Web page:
7. Ah, now I understand! Well, I myself do at times worry that I might not be able to distinguish my Polyphaga species if I ever had to. So in that sense I understand your hypothetical challenge
  8. stanislas

    Hey From NY!

    Welcome Cole! I'm pretty sure that your experience with all kind of invertebrates can help the roach community as well.
  9. I beg you pardon, but why do you need to be able to distinguish nymphs? Do you have them mixed? Or has the label fallen off? I'm a bit puzzled... But to be fair, I cannot directly help you with your question, as I do not have multiple hisser species. Although I find it very hard, next to impossible, to tell apart the nymphs of certain other related species.
  10. stanislas

    Ideas on how to collect P. americana from my school

    Build a trap?
  11. stanislas

    will take unwanted roaches

    I pity that you live that far away (Belgium - Ohio is about 6527 km / 4056 miles). Otherwise you could get some excess roaches.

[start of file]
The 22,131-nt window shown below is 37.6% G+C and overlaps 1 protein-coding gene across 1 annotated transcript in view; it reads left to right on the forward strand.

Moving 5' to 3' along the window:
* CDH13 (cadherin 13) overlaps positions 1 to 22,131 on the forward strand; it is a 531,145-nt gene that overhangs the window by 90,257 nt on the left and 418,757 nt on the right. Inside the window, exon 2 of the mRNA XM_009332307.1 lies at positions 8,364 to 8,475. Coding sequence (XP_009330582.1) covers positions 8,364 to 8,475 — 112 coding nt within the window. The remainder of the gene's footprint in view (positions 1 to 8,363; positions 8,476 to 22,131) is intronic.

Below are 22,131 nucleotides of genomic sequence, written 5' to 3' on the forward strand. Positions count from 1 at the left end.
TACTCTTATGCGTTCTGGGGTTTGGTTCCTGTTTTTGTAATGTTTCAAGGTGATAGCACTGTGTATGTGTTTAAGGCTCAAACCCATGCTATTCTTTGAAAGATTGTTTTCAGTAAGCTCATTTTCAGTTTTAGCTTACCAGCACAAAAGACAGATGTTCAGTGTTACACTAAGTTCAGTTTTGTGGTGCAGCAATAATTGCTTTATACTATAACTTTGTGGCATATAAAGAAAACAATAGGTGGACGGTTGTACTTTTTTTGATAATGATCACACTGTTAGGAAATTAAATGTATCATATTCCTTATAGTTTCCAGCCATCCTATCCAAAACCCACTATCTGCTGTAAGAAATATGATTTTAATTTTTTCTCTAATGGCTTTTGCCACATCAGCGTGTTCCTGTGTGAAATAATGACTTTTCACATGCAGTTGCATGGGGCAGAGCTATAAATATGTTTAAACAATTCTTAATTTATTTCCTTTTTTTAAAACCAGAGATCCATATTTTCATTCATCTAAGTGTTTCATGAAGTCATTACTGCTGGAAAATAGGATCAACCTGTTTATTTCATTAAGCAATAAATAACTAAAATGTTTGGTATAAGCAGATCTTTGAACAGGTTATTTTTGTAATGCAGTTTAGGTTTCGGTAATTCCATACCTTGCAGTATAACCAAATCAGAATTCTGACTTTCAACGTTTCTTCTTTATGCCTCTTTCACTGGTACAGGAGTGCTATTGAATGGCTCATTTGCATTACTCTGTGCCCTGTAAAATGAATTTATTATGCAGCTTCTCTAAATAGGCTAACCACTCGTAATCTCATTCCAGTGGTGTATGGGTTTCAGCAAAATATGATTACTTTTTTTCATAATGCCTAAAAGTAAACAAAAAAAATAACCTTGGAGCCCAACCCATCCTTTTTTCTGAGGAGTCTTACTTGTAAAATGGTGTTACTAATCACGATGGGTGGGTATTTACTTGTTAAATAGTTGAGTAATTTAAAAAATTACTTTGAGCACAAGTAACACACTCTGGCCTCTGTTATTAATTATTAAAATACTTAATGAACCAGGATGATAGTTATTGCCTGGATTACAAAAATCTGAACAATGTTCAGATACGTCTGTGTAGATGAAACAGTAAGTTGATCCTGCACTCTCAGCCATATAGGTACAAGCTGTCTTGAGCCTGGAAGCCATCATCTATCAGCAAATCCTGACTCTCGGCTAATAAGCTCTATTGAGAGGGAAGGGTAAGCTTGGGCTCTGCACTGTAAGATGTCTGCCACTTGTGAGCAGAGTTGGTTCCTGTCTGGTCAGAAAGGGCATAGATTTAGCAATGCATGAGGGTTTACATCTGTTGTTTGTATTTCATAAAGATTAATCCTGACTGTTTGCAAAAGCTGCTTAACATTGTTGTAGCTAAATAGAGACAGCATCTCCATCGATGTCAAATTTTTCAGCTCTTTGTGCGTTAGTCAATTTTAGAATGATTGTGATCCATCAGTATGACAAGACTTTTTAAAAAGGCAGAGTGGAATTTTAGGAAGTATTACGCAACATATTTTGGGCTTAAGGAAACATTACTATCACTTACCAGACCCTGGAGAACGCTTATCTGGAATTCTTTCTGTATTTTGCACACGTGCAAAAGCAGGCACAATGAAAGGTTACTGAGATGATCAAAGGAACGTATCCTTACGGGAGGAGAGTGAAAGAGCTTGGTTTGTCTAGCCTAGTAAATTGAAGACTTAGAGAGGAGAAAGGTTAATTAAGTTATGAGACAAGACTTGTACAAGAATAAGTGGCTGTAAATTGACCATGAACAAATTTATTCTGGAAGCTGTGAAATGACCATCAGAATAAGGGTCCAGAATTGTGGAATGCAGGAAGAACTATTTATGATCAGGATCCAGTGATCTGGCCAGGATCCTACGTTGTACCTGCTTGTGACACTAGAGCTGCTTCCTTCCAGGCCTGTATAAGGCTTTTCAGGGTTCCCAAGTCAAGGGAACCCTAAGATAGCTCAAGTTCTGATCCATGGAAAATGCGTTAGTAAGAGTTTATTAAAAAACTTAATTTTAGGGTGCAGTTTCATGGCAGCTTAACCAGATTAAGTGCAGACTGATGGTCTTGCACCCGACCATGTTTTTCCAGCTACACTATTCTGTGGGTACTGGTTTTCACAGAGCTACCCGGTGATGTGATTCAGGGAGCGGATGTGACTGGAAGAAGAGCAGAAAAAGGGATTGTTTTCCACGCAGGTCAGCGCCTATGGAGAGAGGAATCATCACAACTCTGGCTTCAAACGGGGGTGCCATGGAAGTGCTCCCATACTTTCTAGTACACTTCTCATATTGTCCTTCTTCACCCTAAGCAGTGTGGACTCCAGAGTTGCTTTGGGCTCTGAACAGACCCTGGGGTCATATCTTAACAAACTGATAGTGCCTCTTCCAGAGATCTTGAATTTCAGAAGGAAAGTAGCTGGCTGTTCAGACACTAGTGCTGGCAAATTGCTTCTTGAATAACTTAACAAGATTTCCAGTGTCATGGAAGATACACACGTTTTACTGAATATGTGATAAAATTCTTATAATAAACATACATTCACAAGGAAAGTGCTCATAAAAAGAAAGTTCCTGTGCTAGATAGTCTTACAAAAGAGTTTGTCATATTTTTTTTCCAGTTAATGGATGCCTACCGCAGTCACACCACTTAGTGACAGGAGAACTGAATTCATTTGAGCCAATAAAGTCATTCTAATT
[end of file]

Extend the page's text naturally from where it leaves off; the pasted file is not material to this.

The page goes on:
12. stanislas

    Blaberus gigantas not breeding?

    I think you should exercise some more patience. Could be that: - The adults aren't ready yet to reproduce. - The adults are very old. - It takes at least two month for the eggs to be ready. So... - Lower temperatures will result in longer hatching times. - Etc... None the less, I'm often impatient myself when I have new roaches. And patience one must have with some species... Good luck with your roaches! Link to: Useful information about this species
  13. stanislas

    will take unwanted roaches

    Perhaphs you can make an account and give some more information about things like: why, how, where.... That would certainly make communication easier and increase your changes of actually getting in touch. Just my 2 cents.
  14. stanislas

    Two Schizopilia fissicollis roaches died